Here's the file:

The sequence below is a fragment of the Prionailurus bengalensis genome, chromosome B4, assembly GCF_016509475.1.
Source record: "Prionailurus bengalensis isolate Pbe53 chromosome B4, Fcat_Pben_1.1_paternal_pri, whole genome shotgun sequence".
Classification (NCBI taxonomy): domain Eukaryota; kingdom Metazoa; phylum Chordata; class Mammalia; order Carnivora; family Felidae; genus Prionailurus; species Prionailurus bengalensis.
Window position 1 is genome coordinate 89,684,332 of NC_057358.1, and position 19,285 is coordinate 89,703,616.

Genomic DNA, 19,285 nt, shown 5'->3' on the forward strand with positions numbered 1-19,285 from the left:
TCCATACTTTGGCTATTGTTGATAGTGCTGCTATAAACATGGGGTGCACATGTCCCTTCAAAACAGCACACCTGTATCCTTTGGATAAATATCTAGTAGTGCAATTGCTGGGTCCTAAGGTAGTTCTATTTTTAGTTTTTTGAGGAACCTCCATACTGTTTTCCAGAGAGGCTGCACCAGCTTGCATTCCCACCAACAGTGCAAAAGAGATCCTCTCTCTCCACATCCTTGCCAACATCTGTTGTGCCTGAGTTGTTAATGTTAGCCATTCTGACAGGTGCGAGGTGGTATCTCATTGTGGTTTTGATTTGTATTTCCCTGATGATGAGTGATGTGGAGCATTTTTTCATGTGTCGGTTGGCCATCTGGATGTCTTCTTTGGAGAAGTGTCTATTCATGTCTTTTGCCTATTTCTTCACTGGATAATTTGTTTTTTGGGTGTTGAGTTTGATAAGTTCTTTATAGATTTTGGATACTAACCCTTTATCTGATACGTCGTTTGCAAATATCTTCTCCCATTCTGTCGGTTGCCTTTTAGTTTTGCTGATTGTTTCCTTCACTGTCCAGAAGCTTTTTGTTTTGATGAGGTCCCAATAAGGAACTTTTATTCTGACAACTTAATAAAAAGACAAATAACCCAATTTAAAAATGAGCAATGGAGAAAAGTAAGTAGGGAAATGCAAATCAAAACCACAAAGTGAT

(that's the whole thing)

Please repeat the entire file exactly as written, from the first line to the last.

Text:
The sequence below is a fragment of the Prionailurus bengalensis genome, chromosome B4, assembly GCF_016509475.1.
Source record: "Prionailurus bengalensis isolate Pbe53 chromosome B4, Fcat_Pben_1.1_paternal_pri, whole genome shotgun sequence".
Classification (NCBI taxonomy): domain Eukaryota; kingdom Metazoa; phylum Chordata; class Mammalia; order Carnivora; family Felidae; genus Prionailurus; species Prionailurus bengalensis.
Window position 1 is genome coordinate 89,684,332 of NC_057358.1, and position 19,285 is coordinate 89,703,616.

Genomic DNA, 19,285 nt, shown 5'->3' on the forward strand with positions numbered 1-19,285 from the left:
TCCATACTTTGGCTATTGTTGATAGTGCTGCTATAAACATGGGGTGCACATGTCCCTTCAAAACAGCACACCTGTATCCTTTGGATAAATATCTAGTAGTGCAATTGCTGGGTCCTAAGGTAGTTCTATTTTTAGTTTTTTGAGGAACCTCCATACTGTTTTCCAGAGAGGCTGCACCAGCTTGCATTCCCACCAACAGTGCAAAAGAGATCCTCTCTCTCCACATCCTTGCCAACATCTGTTGTGCCTGAGTTGTTAATGTTAGCCATTCTGACAGGTGCGAGGTGGTATCTCATTGTGGTTTTGATTTGTATTTCCCTGATGATGAGTGATGTGGAGCATTTTTTCATGTGTCGGTTGGCCATCTGGATGTCTTCTTTGGAGAAGTGTCTATTCATGTCTTTTGCCTATTTCTTCACTGGATAATTTGTTTTTTGGGTGTTGAGTTTGATAAGTTCTTTATAGATTTTGGATACTAACCCTTTATCTGATACGTCGTTTGCAAATATCTTCTCCCATTCTGTCGGTTGCCTTTTAGTTTTGCTGATTGTTTCCTTCACTGTCCAGAAGCTTTTTGTTTTGATGAGGTCCCAATAAGGAACTTTTATTCTGACAACTTAATAAAAAGACAAATAACCCAATTTAAAAATGAGCAATGGAGAAAAGTAAGTAGGGAAATGCAAATCAAAACCACAAAGTGAT